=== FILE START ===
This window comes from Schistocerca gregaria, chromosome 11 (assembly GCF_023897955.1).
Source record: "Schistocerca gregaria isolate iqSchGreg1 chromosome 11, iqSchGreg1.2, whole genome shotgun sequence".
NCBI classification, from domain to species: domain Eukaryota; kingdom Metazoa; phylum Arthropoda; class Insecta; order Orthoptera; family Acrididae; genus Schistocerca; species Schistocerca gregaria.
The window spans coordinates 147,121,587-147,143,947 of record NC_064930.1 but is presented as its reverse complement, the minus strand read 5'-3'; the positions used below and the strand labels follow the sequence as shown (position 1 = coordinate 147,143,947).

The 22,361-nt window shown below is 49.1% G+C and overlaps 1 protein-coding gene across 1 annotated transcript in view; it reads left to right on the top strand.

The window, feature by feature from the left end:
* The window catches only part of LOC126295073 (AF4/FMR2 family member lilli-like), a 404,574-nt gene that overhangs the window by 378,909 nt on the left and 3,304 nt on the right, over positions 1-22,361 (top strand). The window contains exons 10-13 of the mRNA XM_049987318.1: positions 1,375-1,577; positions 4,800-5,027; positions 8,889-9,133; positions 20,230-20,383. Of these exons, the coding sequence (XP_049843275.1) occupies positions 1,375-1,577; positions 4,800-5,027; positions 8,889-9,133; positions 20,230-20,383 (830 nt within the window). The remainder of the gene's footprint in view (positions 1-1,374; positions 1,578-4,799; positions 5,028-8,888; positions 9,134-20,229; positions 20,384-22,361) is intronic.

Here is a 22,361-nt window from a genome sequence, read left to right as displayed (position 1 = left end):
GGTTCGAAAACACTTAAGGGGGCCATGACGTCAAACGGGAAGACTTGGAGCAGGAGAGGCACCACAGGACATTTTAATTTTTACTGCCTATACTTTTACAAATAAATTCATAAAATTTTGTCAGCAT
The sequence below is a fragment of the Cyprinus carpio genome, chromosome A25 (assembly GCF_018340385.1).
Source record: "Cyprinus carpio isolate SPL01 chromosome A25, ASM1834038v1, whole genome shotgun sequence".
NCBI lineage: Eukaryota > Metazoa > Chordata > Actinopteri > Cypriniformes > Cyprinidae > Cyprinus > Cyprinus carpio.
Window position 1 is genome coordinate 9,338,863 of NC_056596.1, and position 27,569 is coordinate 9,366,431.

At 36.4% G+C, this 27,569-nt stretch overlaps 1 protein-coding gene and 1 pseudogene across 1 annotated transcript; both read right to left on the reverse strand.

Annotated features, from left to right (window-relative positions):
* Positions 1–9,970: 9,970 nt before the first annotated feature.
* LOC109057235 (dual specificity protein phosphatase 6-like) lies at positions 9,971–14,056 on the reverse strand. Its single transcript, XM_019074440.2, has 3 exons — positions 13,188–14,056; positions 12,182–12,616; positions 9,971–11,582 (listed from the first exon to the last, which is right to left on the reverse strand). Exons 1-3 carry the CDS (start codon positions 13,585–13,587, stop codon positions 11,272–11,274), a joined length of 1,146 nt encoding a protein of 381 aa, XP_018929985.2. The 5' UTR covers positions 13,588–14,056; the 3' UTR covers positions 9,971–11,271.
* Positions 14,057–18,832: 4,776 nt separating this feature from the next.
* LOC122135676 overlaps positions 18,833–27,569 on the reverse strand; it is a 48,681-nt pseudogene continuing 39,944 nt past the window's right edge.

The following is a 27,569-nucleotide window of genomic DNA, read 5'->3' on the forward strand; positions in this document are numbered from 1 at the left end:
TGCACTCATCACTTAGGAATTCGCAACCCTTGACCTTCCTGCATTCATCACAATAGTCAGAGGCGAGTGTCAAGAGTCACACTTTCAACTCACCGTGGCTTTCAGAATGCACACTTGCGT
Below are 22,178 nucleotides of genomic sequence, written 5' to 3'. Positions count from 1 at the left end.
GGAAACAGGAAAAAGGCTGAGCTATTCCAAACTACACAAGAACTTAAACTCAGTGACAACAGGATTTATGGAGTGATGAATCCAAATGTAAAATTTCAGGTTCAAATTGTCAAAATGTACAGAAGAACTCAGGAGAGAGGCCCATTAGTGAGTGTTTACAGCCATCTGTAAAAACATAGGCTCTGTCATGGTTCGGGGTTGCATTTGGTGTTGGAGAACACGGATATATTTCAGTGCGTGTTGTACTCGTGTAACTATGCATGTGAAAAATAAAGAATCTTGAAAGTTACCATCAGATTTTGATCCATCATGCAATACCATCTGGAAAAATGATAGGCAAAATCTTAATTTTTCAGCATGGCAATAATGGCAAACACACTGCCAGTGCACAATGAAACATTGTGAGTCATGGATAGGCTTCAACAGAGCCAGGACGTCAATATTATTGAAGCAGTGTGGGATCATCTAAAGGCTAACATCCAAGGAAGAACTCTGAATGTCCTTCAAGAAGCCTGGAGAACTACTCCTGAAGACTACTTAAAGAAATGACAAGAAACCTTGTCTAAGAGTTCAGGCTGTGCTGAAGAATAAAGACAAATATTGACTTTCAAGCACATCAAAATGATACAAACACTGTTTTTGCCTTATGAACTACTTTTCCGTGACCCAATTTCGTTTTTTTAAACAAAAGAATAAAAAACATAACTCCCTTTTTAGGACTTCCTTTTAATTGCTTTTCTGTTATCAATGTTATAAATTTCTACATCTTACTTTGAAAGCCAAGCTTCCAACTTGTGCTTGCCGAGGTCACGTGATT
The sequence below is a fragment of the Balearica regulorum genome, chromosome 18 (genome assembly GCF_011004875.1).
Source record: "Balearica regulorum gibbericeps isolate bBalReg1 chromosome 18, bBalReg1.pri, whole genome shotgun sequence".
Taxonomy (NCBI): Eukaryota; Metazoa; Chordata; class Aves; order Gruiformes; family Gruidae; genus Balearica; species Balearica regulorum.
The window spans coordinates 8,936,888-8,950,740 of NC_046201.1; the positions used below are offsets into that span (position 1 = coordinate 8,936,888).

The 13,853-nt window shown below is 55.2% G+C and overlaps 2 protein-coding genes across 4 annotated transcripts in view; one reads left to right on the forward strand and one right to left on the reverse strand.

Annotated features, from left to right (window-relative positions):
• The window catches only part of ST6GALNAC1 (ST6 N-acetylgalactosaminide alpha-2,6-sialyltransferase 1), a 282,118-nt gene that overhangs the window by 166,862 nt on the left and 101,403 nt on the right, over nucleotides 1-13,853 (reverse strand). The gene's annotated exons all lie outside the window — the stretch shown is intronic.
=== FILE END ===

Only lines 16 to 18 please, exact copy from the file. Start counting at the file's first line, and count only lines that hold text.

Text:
* Positions 1–9,970: 9,970 nt before the first annotated feature.
* LOC109057235 (dual specificity protein phosphatase 6-like) lies at positions 9,971–14,056 on the reverse strand. Its single transcript, XM_019074440.2, has 3 exons — positions 13,188–14,056; positions 12,182–12,616; positions 9,971–11,582 (listed from the first exon to the last, which is right to left on the reverse strand). Exons 1-3 carry the CDS (start codon positions 13,585–13,587, stop codon positions 11,272–11,274), a joined length of 1,146 nt encoding a protein of 381 aa, XP_018929985.2. The 5' UTR covers positions 13,588–14,056; the 3' UTR covers positions 9,971–11,271.
* Positions 14,057–18,832: 4,776 nt separating this feature from the next.